Hanukkah (or Chanukah) is the Festival of Lights, taking place over eight days somewhere between late November and late December in our modern calendar. The lighting of the menorah each night is meant to remember and honor the story of the one-day supply of oil miraculously lasting eight days in the Temple. Traditionally, children are given presents each night of Hanukkah. The celebration includes eating lots of fried food and playing with dreidels. A dreidel is a toy that is spun like a top. Depending on which symbol the dreidel lands on, the spinner gets to take part of the communal pot—usually consisting of chocolate coins, or “gelt”—or has to put some of his or her stash back in the pot.
Dreidels can be found almost everywhere, including your local discount store. These dreidels won’t spin very well (my kids tried!), but they are delicious and make for a fun activity with a delicious result.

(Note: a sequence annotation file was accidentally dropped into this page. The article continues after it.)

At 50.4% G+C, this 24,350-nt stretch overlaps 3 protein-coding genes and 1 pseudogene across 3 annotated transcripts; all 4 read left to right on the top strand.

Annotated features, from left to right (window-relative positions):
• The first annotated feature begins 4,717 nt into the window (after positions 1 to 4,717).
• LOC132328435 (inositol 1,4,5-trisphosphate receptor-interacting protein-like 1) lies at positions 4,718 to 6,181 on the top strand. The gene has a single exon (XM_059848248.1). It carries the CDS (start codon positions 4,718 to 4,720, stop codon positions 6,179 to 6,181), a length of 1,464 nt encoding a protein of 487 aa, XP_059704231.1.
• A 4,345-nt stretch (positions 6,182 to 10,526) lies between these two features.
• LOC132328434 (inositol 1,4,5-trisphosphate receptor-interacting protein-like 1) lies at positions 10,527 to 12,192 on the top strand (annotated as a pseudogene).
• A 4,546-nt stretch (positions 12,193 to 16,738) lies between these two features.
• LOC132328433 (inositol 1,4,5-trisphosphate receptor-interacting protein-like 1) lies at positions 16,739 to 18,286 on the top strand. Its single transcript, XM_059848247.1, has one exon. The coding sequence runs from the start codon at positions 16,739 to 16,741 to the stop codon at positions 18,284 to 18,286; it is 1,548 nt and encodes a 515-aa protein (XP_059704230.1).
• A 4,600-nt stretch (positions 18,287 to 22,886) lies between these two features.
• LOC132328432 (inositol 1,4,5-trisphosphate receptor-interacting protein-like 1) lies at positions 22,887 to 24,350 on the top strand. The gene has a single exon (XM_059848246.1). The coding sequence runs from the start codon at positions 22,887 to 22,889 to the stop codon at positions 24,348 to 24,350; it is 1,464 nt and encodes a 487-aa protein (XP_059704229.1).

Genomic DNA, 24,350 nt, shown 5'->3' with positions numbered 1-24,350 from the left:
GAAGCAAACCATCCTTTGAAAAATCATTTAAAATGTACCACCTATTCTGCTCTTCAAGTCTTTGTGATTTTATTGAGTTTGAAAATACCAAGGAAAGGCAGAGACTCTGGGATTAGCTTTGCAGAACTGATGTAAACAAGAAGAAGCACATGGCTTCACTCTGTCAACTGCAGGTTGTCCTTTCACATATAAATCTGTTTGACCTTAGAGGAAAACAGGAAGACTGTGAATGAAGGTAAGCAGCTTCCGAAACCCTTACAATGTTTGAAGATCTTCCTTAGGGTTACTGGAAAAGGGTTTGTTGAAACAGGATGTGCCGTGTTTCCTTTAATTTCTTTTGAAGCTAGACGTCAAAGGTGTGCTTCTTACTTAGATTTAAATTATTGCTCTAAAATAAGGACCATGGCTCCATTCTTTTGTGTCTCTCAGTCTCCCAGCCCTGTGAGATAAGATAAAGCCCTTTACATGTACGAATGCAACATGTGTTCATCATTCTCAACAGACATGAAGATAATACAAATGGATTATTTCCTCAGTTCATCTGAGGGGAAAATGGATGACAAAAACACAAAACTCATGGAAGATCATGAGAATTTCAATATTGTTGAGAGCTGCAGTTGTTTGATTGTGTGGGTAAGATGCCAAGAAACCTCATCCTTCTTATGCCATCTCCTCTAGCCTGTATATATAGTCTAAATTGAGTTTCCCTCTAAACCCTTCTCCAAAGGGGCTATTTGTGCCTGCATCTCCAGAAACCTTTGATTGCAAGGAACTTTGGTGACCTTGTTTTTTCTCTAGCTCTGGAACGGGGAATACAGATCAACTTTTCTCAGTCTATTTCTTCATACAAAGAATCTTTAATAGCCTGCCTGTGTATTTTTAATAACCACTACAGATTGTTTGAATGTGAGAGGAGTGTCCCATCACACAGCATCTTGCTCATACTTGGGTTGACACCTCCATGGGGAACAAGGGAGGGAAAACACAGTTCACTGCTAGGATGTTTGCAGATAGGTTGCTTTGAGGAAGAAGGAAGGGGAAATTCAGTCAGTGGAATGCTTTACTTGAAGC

Chocolate Marshmallow Dreidels
- chocolate kisses (go crazy and use fancy kisses!)
- pretzel sticks
- melted semisweet chocolate (or colored candy melts)
- melted white chocolate
1. Poke a small hole in the marshmallow and insert the pretzel.
2. Dip the kisses in melted chocolate, attach to the end of the marshmallow, and refrigerate until firm.
3. Remove from the refrigerator and dip the whole thing in chocolate (you can use colored candy melts here if you want).
4. Put it in the freezer for a few minutes to fully harden.
5. Melt the white chocolate and pour into a zip-top baggie. Cut off the tip and draw the Hebrew symbols on your dreidel.
6. Spin…or just eat!
The Hebrew symbols and basic rules to play dreidel can be found here.
Anyone who has been to a Hanukkah celebration or even been around Jewish friends probably knows the dreidel song. So sing along while you make your chocolate covered treats:
I have a little dreidel. I made it out of clay.
And when it’s dry and ready, then dreidel I shall play.
Oh dreidel, dreidel, dreidel, I made it out of clay.
Oh dreidel, dreidel, dreidel, then dreidel I shall play.